The goals of the opportunity zone and brownfield programs overlap substantially. Brownfields exist disproportionately in economically-depressed and low-income areas, including many communities that have been designated as qualified opportunity zones. Redevelopment of brownfields can thus be an important step in revitalizing opportunity zone communities. And if the opportunity zone tax benefits can be realized by investors who assess and cleanup potentially contaminated sites, the environmental goals of the brownfield program would be promoted as well. The enormous synergistic potential between these two programs underlies the need for greater clarity from the IRS as to whether opportunity zone tax incentives can be utilized in assessing and cleaning up brownfields. But despite the Environmental Protection Agency’s urging in written comments to the IRS’s proposed opportunity zone regulations, the tax agency has remained opaque on this issue.

What is the Legal Question?

The crux of the question comes down to the Tax Cuts and Jobs Act’s definition of the term “Qualified Opportunity Zone Business Property” (QOZBP). The Act states that the opportunity zone tax incentives apply when a QOF owns or invests in a QOZBP, which is defined as any tangible property used in a trade or business if: (1) it was purchased by the QOF after Dec. 31, 2017; (2) the “original use” of the property commences with the QOF or the QOF “substantially improves” the property; and (3) substantially all of the use of the property is within the opportunity zone during the time the QOF holds it. The upshot of this language is that the Act’s valuable tax incentives can only apply to brownfield assessment and cleanup activities if those activities qualify as either the “original use” of the brownfield property or a “substantial improvement” thereto.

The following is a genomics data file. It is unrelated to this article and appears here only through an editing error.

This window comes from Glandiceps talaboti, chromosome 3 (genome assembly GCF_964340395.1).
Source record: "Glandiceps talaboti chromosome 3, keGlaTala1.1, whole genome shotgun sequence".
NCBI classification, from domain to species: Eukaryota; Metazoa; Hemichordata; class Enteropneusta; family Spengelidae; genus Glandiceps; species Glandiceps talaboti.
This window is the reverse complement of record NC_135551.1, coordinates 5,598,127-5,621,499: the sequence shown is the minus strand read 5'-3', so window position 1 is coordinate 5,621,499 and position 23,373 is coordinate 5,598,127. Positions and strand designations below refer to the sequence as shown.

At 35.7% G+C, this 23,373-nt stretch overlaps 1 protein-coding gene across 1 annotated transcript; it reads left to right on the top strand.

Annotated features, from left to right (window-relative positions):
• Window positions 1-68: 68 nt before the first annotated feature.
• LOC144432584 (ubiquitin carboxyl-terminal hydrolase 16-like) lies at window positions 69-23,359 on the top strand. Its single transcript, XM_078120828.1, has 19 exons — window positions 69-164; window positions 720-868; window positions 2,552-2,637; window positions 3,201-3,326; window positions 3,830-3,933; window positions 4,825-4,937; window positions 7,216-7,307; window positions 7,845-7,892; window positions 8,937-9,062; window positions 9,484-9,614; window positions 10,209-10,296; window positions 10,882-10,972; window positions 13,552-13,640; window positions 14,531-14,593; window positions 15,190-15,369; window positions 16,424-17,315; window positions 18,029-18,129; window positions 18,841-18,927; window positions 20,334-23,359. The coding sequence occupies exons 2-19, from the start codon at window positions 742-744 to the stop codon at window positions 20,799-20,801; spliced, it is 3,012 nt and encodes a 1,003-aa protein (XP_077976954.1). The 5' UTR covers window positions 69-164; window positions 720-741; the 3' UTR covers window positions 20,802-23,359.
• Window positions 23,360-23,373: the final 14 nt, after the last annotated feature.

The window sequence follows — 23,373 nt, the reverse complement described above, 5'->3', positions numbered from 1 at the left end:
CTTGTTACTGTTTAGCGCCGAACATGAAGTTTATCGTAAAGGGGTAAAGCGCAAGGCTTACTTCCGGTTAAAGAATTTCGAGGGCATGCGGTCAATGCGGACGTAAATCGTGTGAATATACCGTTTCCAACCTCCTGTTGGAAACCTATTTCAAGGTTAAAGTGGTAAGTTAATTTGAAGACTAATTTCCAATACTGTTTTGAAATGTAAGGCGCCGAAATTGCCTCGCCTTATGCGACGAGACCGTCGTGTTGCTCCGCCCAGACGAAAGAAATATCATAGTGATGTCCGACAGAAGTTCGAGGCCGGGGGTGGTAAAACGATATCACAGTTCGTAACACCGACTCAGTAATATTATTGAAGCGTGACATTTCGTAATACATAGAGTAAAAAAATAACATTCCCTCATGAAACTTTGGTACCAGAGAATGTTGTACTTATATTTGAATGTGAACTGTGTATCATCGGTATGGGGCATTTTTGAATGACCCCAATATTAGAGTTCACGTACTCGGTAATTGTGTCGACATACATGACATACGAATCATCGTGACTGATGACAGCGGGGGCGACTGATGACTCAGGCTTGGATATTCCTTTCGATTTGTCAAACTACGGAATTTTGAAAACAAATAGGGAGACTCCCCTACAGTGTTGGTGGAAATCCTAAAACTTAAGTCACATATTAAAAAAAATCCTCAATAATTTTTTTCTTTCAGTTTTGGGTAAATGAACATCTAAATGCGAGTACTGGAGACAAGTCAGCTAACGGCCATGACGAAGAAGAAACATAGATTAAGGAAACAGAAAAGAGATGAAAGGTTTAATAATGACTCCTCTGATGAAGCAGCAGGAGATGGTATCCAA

It is the IRS’s current opinion that the “original use” of real property cannot commence with a QOF due to the permanence of land. However, a plain reading of the Act seems to suggest that a brownfield assessment or cleanup may qualify as a “substantial improvement” to the property. The Act states that “substantial improvement” has occurred if “during any 30-month period beginning after the date of acquisition of such property, additions to basis with respect to such property … exceed an amount equal to the adjusted basis of such property at the beginning of such 30-month period.” It would therefore seem that the “substantial improvement” requirement would be satisfied if, within a 30-month period, a QOF spends at least as much money assessing and/or cleaning up an opportunity zone brownfield site as it spent to purchase that site. Nevertheless, it will be difficult for investors to have confidence in this interpretation unless the IRS provides clarification.


The tax incentives created under the opportunity zone program already represent an ambitious and important step toward the revitalization of communities experiencing chronic economic stagnation. But if these tax benefits can apply to the environmental assessment and cleanup of brownfield sites situated in economically-depressed areas, the goals of both the opportunity zone program and the brownfield program will be significantly furthered. Cooperative harmony between these two programs is a distinct possibility under the language of the Tax Cuts and Jobs Act. But greater clarity from the IRS is necessary to encourage confident investment.

This column does not necessarily reflect the opinion of The Bureau of National Affairs, Inc. or its owners.